Colorado Springs Military Newspaper Group

Schriever Sentinel

Unit tests satellite capabilities for warfighting use

Capt. Carl Driver stands in front of a remote tracking station radome at the 22nd Space Operations Squadron, Detachment 2, April 15, 2010. Capt. Driver led 17 TS’s Air Force Satellite Control Network Remote Block Change Force Development Evaluation at Diego Garcia. (U.S. Air Force photo/ Staff Sgt. Jason Worrell)

Capt. Carl Driver stands in front of a remote tracking station radome at the 22nd Space Operations Squadron, Detachment 2, April 15, 2010. Capt. Driver led 17 TS’s Air Force Satellite Control Network Remote Block Change Force Development Evaluation at Diego Garcia. (U.S. Air Force photo/ Staff Sgt. Jason Worrell)

By Staff Sgt. Erica Picariello

50th Space Wing Public Affairs

With detachments and operating locations in Colorado, California and Florida, the Space Innovation and Development Center’s 17th Test Squadron’s expertise is matched only by the diversity of its mission.

“At just about any time, day or night the 17 TS is executing an operational test somewhere around the globe,” said Senior Master Sgt. Todd Clark, 17 TS superintendant.

As the command’s operational test and evaluation squadron for space, the unit brings together a handpicked team that can examine anything from immediate, “rapid reaction” responses to theater needs, to the more traditional, multi-year acquisitions such as the global positioning system and space-based infrared system.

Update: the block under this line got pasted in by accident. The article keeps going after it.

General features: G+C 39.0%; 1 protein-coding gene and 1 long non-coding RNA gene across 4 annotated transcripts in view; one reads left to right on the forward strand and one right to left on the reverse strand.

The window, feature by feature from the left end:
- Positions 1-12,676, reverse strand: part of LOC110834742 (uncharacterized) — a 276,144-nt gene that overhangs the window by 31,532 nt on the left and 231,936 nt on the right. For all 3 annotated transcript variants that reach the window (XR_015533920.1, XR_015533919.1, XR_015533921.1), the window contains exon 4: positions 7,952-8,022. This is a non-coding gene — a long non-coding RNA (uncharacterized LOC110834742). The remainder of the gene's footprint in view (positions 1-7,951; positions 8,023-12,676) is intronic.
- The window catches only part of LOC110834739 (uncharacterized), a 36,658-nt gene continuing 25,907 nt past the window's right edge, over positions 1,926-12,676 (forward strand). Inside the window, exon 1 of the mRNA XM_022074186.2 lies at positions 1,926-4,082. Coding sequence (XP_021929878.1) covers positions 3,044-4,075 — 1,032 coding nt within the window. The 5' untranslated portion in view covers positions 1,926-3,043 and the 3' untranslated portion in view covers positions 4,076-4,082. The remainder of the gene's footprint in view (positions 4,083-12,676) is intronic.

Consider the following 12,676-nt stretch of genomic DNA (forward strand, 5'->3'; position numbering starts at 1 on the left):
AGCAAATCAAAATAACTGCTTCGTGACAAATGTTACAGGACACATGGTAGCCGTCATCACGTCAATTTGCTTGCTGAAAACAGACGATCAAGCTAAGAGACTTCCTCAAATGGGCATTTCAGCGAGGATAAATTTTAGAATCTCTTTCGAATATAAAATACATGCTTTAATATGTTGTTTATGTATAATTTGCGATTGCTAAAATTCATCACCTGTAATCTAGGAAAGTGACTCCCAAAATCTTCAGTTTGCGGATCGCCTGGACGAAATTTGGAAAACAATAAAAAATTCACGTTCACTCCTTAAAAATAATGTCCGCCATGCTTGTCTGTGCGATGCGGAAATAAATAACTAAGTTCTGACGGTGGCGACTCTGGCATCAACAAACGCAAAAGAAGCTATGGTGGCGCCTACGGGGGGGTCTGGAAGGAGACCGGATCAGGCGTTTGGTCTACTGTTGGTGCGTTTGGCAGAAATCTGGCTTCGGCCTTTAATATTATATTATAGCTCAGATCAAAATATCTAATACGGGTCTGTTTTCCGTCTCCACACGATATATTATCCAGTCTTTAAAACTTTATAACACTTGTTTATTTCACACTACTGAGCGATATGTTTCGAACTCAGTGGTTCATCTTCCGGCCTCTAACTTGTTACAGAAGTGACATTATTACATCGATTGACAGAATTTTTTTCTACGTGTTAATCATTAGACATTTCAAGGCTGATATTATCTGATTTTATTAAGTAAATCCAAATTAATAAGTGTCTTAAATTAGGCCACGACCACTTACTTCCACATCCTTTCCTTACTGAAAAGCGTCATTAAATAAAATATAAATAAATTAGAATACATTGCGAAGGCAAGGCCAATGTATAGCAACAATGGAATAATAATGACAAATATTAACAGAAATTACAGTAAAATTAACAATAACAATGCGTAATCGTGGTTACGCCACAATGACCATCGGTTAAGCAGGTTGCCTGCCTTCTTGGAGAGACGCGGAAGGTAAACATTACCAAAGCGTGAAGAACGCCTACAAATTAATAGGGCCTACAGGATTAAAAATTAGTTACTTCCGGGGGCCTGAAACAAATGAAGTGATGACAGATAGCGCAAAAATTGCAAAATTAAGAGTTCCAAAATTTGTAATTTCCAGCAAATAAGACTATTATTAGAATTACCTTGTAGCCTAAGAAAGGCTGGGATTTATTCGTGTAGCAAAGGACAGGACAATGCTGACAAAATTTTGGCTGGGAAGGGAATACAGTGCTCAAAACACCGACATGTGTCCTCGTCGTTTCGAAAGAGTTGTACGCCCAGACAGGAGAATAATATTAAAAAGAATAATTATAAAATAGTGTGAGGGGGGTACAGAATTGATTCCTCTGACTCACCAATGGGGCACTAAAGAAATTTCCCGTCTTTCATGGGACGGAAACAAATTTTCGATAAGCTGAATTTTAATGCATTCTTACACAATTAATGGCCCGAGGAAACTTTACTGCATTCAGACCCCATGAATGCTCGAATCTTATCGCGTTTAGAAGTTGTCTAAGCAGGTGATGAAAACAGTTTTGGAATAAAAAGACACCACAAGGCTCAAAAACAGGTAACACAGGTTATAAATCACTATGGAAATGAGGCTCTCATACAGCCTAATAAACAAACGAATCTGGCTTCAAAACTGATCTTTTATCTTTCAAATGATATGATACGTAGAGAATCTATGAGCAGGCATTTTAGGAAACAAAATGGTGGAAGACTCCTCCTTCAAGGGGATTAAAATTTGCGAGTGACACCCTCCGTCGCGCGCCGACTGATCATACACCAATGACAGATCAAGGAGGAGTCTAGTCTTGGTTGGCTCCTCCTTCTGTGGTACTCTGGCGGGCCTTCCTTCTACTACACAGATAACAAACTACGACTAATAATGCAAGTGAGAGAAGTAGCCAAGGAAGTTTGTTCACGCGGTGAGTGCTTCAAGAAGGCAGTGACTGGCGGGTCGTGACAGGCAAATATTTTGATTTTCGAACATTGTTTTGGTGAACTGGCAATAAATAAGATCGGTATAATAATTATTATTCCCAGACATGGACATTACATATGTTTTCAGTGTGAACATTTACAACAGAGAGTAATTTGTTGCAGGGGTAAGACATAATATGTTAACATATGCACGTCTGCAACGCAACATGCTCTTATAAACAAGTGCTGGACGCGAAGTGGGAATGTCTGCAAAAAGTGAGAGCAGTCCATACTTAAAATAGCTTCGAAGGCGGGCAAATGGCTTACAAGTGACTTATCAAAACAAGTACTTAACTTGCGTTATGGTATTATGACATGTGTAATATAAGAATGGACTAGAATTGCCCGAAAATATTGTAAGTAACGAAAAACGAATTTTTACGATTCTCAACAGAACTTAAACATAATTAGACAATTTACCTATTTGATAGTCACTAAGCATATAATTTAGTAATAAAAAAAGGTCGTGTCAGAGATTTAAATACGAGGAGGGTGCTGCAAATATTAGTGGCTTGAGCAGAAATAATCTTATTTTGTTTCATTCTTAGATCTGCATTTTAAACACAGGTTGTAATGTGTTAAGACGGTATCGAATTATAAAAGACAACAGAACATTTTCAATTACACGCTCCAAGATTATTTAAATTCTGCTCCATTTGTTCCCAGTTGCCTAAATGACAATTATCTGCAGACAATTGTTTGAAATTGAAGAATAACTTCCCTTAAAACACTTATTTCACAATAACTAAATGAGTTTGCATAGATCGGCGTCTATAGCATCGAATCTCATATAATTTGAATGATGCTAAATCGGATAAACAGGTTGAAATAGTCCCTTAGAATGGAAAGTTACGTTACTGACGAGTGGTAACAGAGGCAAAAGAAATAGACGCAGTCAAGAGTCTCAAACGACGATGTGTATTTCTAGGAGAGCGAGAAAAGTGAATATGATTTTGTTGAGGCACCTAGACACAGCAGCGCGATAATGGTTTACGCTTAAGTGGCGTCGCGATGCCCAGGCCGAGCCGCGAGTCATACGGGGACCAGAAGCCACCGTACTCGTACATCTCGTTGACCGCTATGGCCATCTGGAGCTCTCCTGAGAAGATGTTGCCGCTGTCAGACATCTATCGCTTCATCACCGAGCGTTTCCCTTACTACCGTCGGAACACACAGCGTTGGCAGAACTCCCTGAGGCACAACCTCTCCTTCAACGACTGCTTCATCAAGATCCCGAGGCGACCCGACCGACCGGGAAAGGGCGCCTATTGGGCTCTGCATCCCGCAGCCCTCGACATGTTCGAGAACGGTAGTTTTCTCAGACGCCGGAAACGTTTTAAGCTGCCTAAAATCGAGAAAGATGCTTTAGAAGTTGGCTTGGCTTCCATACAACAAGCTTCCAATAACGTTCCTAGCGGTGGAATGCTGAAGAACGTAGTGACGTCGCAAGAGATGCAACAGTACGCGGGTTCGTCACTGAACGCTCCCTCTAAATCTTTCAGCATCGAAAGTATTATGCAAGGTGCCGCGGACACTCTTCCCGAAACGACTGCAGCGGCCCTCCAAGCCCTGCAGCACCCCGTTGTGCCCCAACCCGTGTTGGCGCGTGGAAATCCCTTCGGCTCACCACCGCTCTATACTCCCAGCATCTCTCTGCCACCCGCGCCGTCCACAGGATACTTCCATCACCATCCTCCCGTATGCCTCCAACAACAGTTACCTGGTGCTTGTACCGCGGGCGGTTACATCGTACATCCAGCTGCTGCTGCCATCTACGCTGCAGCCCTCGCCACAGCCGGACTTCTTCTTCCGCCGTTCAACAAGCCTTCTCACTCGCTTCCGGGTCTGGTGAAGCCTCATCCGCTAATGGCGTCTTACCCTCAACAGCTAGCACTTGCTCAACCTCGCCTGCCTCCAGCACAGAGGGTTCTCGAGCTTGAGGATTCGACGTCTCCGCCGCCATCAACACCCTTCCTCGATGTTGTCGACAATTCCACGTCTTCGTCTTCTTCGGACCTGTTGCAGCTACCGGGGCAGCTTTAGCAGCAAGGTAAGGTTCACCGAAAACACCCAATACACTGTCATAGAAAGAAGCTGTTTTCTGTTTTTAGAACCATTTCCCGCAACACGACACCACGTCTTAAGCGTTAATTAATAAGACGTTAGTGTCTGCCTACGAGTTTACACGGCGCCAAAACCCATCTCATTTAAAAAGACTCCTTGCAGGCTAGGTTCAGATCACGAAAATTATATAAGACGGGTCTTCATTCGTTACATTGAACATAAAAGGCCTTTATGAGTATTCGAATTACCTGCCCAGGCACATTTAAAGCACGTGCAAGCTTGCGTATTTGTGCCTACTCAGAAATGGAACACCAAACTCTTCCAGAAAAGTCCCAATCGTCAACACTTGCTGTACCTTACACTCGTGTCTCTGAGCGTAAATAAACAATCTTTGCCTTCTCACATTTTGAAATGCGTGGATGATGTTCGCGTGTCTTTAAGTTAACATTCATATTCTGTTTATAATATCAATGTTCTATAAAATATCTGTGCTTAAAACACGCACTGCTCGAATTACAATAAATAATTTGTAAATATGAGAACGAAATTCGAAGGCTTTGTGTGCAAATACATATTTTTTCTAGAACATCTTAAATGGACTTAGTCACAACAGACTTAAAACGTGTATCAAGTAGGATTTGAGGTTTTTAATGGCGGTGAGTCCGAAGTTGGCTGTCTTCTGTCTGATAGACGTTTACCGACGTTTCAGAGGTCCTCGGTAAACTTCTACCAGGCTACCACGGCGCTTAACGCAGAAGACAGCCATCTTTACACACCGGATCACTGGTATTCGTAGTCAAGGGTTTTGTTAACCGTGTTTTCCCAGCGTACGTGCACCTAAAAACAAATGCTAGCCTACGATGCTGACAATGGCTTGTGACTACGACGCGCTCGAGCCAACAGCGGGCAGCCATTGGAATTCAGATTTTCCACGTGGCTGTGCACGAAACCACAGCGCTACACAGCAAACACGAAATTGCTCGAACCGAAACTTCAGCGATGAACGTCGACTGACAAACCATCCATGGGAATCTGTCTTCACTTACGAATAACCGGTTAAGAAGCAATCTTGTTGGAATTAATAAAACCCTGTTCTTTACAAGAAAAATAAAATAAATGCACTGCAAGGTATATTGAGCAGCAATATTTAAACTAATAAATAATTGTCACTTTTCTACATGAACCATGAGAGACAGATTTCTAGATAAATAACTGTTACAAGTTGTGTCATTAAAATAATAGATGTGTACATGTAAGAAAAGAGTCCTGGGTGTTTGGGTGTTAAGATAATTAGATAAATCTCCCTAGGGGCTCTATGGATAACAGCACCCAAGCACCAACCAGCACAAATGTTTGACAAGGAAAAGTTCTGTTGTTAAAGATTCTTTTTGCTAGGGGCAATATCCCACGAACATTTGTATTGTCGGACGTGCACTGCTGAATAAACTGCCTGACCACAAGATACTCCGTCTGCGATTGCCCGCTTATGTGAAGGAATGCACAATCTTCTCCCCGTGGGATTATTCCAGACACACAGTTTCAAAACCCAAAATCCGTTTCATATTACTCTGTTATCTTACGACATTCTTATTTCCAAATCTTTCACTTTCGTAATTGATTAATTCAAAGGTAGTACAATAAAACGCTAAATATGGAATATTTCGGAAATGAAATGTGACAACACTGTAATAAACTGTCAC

“Sooner or later, virtually every space system in Air Force Space Command will be visited by the 17 TS,” said Col. Shawn Barnes, 595th Space Group commander, 17 TS parent organization.

“The 17 TS is staffed with approximately 135 Vigilant Hand and Top Hand board selects, advanced academic degree recipients, weapons officers and a variety of officer, enlisted, civil service and contractor experts,” said Lt. Col. Pete Flores, 17 TS commander. “They team closely with developers and operational users to conduct assessments that help ensure Air Force Space Command systems are suitable and effective for operational use. The squadron advises AFSPC senior leaders in making a wide range of command decisions, including acquisition milestone determinations, fielding decisions and operational acceptance decisions.”

Although many people across the command have been exposed to the test execution process, which often lasts from days to weeks, the majority of the squadron’s time is devoted to detailed test planning and meticulous data analysis, both of which can take many months.

“We go to extraordinary lengths to make sure our test data meets the highest analytical standards and can provide definitive information to the command,” said Lt. Col. (ret.) Steve Bragado, 17 TS technical director.

Throughout all phases of a given test event, the 17th works to effectively and efficiently lead the entire operational test process.

“AFSPC trusts us to plan, execute and analyze ops testing in order to deliver timely and unbiased data,” Colonel Flores said. “We play a unique role in helping the command make the best decisions it can in delivering world-wide space capabilities to the warfighter.”

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